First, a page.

He distanced himself from the environments in which he had first developed and had grown up and criticized their views. And that is why we see him looking for the Orthodox life and for having communication and contact with Saint Porphyrios. He often went to Saint Porphyrios to ask him about matters of the spiritual life. I have the information that Saint Porphyrios loved Athanasios Sakarellos very much. And while Saint Porophyrios did not receive people at all for a while, when Athanasios went at 9:00 in the evening, he received him with great joy, his face shined when he discussed theological issues with him until 11:00 in the evening. Even though he had ordered for no one to come see him, he would see Athanasios. And Athanasios loved Saint Porphyrios.

Then he met Saint Paisios, whom he hosted for a while when he left Sinai to go to Mount Athos. He then met the Abbot of the Monastery of Sinai, Archbishop Damianos, with whom he had a great deal of communication. There are preserved two sermons delivered by the Archbishop of Sinai, Damianos, which he delivered in Athens, amazing sermons which I read when I was in Edessa, and I said to myself, "Is it possible for Damianos of Sinai to have such a theology?" And then I learned that he had been influenced by Athanasios Sakarellos.


And of course the culmination of everything was when he met Fr. John Romanides, with whom he was very closely connected in legal matters, since he was considered his lawyer, but also in theological matters. Because in Athens, Fr. John Romanides would go to his office and would meet various theologians. His office was a small space and a small group gathered, among whom I was sometimes present, and we listened to Fr. John Romanides, especially Fr. George Metallinos who was always there to hear the great theologian, Fr. John Romanides, and some others went there as well, and he taught them all. Athanasios Sakarellos's law office was considered a Theological School. And Athanasios kept all the speeches in cassettes where he recorded them. A rich material was gathered from these discussions made by Fr. John Romanides, and, in my opinion, there is no theologian greater in the 20th century than Fr. John Romanides. He loved Athanasios Sakarellos and in his office he made all these theological discussions. This material must exist somewhere and must not be lost. I told him to gather this material and publish it.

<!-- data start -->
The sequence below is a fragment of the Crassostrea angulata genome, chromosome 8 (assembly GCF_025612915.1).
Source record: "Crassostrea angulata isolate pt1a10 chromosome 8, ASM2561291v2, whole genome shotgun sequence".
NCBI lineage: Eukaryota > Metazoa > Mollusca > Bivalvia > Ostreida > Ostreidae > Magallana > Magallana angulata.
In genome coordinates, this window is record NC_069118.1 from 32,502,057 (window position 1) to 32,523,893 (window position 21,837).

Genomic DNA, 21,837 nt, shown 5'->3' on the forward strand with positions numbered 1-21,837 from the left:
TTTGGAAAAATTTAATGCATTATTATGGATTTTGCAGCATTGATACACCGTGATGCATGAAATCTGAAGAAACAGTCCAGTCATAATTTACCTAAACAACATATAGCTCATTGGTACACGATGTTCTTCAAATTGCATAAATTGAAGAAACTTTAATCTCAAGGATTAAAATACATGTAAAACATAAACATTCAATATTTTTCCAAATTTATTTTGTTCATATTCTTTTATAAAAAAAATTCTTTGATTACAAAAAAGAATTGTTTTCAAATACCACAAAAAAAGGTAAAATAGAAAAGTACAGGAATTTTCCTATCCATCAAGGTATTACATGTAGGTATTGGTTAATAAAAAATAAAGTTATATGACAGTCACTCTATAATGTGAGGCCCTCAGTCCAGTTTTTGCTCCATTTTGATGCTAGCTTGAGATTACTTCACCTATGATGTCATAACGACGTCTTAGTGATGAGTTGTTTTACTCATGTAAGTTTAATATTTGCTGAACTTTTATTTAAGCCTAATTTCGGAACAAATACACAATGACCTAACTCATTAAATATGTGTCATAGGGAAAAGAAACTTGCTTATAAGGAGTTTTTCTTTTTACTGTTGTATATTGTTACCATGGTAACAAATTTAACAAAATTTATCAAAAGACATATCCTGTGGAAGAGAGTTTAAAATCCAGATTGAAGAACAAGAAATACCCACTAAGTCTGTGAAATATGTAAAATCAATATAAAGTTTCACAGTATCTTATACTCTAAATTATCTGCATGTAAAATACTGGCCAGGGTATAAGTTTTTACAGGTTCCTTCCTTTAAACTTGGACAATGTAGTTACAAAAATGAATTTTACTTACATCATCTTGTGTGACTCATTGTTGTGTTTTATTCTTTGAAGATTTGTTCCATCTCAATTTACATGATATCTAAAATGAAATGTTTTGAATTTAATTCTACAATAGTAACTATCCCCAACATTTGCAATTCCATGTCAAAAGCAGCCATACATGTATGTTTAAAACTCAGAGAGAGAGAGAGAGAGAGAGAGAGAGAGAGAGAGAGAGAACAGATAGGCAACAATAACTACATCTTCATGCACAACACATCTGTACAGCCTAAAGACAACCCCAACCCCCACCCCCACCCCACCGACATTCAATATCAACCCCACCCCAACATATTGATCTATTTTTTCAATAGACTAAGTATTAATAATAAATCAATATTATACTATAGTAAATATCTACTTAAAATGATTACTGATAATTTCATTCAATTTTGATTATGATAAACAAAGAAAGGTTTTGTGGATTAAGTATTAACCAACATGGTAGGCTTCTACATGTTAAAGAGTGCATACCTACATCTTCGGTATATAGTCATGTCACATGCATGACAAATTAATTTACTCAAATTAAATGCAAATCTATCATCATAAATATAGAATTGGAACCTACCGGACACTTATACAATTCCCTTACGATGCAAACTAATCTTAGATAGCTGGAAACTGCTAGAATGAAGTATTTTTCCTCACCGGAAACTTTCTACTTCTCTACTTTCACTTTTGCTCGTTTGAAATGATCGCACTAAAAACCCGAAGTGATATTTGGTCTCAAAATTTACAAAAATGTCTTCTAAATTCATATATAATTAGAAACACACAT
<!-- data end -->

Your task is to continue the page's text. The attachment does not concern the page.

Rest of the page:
In parallel with the acquaintance of many spiritual people he made great ecclesiastical struggles. During the junta he struggled on behalf of ecclesiastical issues, as he was opposed to some ecclesiastical reforms of the then Archbishop Hieronymos I. In the struggles that took place for the ecclesiastical issues at the Council of State, etc., a leading role was played by Athanasios, since he was considered a lawyer of the late Metropolitan Ambrosios of Eleutheroupolis. That is why the late Archbishop Seraphim loved him, because he knew the struggles he made.